You can now read 5 articles in a month for free on BostonGlobe.com. Read as much as you want anywhere and anytime for just 99¢.

Loggers, tribe fight pests’ threat to trees

SPEARFISH CANYON, S.D. - American Indians and loggers have been longtime rivals in the forests of South Dakota’s Black Hills region, but they have joined forces to fight a common adversary.

Joe Shark’s Native American heritage taught him to be leery of the timber industry on the South Dakota reservation where he grows apples and gooseberries, but a growing threat from tiny pine beetles has impelled him to grab a saw and join the loggers.

Continue reading below

For more than two decades, the tiny insects have been a colossal pain for the Indians seeking to preserve the trees and the timber workers who are chopping down thousands for profit. The infiltration of the bug has left countless trees dead, severely threatening both missions.

It has reached such levels lately that Shark and other tribal farmers with longstanding opposition to logging are helping to clear the infected trees to save the noninfected ones.

To ensure that the fallen trees are not wasted, the Native Americans are hoping to put the wood to use by building wooden homes on the notoriously run-down and poverty-stricken reservation.

So far, the Lakota Logging Project has trained about 15 Native Americans, including Shark, with plans to train many more. It marks the largest-scale project to date involving a nonprofit group aiming to help combat the beetle epidemic, said Adam Gahagan, senior forester with Custer State Park.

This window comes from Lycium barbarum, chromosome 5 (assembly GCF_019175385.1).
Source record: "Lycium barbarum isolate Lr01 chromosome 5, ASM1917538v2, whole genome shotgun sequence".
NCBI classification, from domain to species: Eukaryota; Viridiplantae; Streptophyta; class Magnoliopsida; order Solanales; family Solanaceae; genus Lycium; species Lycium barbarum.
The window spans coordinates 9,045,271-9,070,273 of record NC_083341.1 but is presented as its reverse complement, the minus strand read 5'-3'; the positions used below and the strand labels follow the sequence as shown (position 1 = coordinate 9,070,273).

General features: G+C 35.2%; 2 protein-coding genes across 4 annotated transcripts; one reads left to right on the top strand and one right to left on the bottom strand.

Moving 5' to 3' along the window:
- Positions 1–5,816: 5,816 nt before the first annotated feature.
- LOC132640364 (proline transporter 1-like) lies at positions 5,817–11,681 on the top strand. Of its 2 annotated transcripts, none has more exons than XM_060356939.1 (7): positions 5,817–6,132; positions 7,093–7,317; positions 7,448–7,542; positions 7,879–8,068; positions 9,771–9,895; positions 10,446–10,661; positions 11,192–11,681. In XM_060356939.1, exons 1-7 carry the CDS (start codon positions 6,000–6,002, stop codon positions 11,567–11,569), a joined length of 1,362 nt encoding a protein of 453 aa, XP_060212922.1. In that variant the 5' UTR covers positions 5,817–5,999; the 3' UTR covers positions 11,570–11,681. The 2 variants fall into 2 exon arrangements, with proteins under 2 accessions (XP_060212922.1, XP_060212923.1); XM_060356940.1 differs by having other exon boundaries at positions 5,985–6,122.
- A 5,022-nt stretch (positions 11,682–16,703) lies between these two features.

Angel Munoz, who owns a Rapid City logging company with his wife, Barbara, said he is not surprised that the fight to save the trees is drawing unlikely allies, considering that the pine beetle threat is worse than it has ever been.

Loading comments...
Subscriber Log In

We hope you've enjoyed your 5 free articles'

Stay informed with unlimited access to Boston’s trusted news source.

  • High-quality journalism from the region’s largest newsroom
  • Convenient access across all of your devices
  • Today’s Headlines daily newsletter
  • Subscriber-only access to exclusive offers, events, contests, eBooks, and more
  • Less than 25¢ a week
Marketing image of BostonGlobe.com
Marketing image of BostonGlobe.com
Already a subscriber?
Your city. Your stories. Your Globe.
Yours FREE for two weeks.
Enjoy free unlimited access to Globe.com for the next two weeks.
Limited time only - No credit card required!
BostonGlobe.com complimentary digital access has been provided to you, without a subscription, for free starting today and ending in 14 days. After the free trial period, your free BostonGlobe.com digital access will stop immediately unless you sign up for BostonGlobe.com digital subscription. Current print and digital subscribers are not eligible for the free trial.
Thanks & Welcome to Globe.com
You now have unlimited access for the next two weeks.
BostonGlobe.com complimentary digital access has been provided to you, without a subscription, for free starting today and ending in 14 days. After the free trial period, your free BostonGlobe.com digital access will stop immediately unless you sign up for BostonGlobe.com digital subscription. Current print and digital subscribers are not eligible for the free trial.